Implemented in high schools two years ago, then in middle schools and some elementary schools last year, a high-tech payment system for cafeterias is coming to the rest of the Muscogee County School District.
Twenty-one of the district's 32 elementary schools represent the final phase of installing the Meral Computing Services software and Fujitsu PalmSecure hardware. The system uses the same near-infrared technology that's in a TV remote control or a Wii video game.
According to the district's news release, the device takes a super high-resolution infrared photograph of the vein pattern just below the skin, which is a unique marker, like a fingerprint. The image, between 1.5 and 2.5 square inches, is recorded, digitized and stored on an encrypted server. When students come through the cafeteria line, they can hold their hand over a black box that scans the palm and links it to their meal account.
Susan Schlader, the district's school nutrition director, said in the release, "It's a secure way to ensure a student's identity when paying for a school meal, decreases the time students may spend in line, and takes less than four seconds to complete each sale."
Valerie Fuller, the district's communications director, added in an email to the Ledger-Enquirer, "In the past, if a child did not have their student ID, the cashier would have to search for the student's name and account number, which could take up to a minute or longer. The palm scan capability increases the time available to eat lunch for students by reducing unnecessary time waiting in the meal line."
The scanning system enables the district to have "100 percent accountability" and meet U.S. Department of Agriculture guidelines for meal counting and claiming, Schlader said. "The goal is to limit instances where students can use someone else's account for meal purchases," she said.
Asked for the overall cost of this project, Schlader said it is $26,200 over three years.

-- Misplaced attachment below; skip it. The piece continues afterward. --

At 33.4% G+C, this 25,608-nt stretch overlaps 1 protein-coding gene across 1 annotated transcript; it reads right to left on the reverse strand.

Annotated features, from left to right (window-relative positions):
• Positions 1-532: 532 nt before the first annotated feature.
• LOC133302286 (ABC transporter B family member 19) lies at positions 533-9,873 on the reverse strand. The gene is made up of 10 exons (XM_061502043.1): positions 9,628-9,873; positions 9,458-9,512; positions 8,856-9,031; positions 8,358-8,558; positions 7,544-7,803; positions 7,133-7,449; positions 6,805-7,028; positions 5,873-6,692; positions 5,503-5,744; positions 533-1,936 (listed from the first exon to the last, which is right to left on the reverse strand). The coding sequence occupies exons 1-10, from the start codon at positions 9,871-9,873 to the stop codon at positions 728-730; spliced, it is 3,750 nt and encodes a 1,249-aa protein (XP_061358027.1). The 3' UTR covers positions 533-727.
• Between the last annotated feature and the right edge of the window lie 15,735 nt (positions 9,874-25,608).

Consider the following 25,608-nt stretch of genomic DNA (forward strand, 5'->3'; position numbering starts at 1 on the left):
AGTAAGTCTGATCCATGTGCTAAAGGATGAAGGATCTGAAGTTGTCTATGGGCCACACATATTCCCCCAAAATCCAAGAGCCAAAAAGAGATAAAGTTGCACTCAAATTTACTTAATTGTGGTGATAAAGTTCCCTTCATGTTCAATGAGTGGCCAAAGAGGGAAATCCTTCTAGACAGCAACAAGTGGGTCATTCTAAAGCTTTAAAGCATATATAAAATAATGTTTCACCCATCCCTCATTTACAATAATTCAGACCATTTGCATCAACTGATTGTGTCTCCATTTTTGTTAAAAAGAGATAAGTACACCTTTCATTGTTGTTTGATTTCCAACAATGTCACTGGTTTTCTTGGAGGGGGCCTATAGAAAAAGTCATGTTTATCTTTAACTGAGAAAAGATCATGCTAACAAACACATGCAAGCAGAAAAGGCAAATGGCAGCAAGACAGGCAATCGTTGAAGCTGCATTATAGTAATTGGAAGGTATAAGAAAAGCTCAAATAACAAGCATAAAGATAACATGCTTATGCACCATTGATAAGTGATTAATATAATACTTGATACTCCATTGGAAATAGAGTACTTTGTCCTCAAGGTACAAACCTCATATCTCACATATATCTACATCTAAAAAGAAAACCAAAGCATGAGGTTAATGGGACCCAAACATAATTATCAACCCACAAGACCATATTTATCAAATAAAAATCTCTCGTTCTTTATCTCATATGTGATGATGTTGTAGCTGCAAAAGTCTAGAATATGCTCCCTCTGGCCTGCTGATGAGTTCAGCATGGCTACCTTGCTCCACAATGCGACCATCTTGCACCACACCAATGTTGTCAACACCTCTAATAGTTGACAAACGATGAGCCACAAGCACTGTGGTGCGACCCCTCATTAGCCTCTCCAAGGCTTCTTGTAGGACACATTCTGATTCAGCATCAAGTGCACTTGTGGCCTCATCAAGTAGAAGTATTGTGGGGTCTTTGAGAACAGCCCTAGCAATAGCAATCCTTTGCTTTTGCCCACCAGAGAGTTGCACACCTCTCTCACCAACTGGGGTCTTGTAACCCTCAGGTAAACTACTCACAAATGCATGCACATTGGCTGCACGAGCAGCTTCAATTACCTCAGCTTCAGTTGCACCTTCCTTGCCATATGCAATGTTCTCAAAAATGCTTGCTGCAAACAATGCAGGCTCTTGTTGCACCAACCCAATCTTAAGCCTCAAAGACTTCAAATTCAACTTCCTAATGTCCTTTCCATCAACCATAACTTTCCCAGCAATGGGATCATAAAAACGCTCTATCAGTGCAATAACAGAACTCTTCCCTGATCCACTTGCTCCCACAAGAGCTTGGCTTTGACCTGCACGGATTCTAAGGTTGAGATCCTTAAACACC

Asked for any statistical evidence that the new technology has benefited the district the past two years in high schools and the past year in middle schools, Schlader said she didn't have overall numbers available, but she gave two examples: Comparing the 2013-14 school year without the palm scanning to the 2014-15 school year with the palm scanning, Dorothy Height Elementary School reduced its cafeteria payment errors from 724 (when Dorothy Height students were in the now-closed Cusseta Road and Muscogee Elementary schools) to eight, and South Columbus Elementary reduced its cafeteria payment errors from 111 to 0.
Participation in the scanning system is voluntary. Parents and guardians may allow their child to opt out by notifying the school in writing. Students who don't use the palm scan must bring a student ID to the cafeteria to purchase a meal.
Parents and guardians may pre-pay their child's meals online by accessing the "For Parents" link at www.muscogee.k12.ga.us and clicking on the "Pay for School Meals" icon. Parents and guardians must use their child's ID number, which can be obtained from the school. Unused money in the child's account from last school year automatically will be available for the 2015-16 school year. The district doesn't accept personal checks for meal payments.
Mark Rice, 706-576-6272. Follow him on Twitter@MarkRiceLE.
SCHOOLS GETTING PALM SCANNING
These 21 schools represent the final phase of the Muscogee County School District's three-year installment of the palm scanning system to pay for meals:
Allen Elementary School
Blanchard Elementary School
Brewer Elementary School
Britt David Magnet Academy
Clubview Elementary School
Dawson Elementary School
Dimon Elementary School
Downtown Elementary Magnet Academy
Gentian Elementary School
Georgetown Elementary School
Hannan Elementary Magnet Academy
Johnson Elementary School
Key Elementary School
North Columbus Elementary School
Reese Road Leadership Academy
River Road Elementary School
St. Marys Road Elementary Magnet Academy
Waddell Elementary School
Wesley Heights Elementary School
Wynnton Arts Academy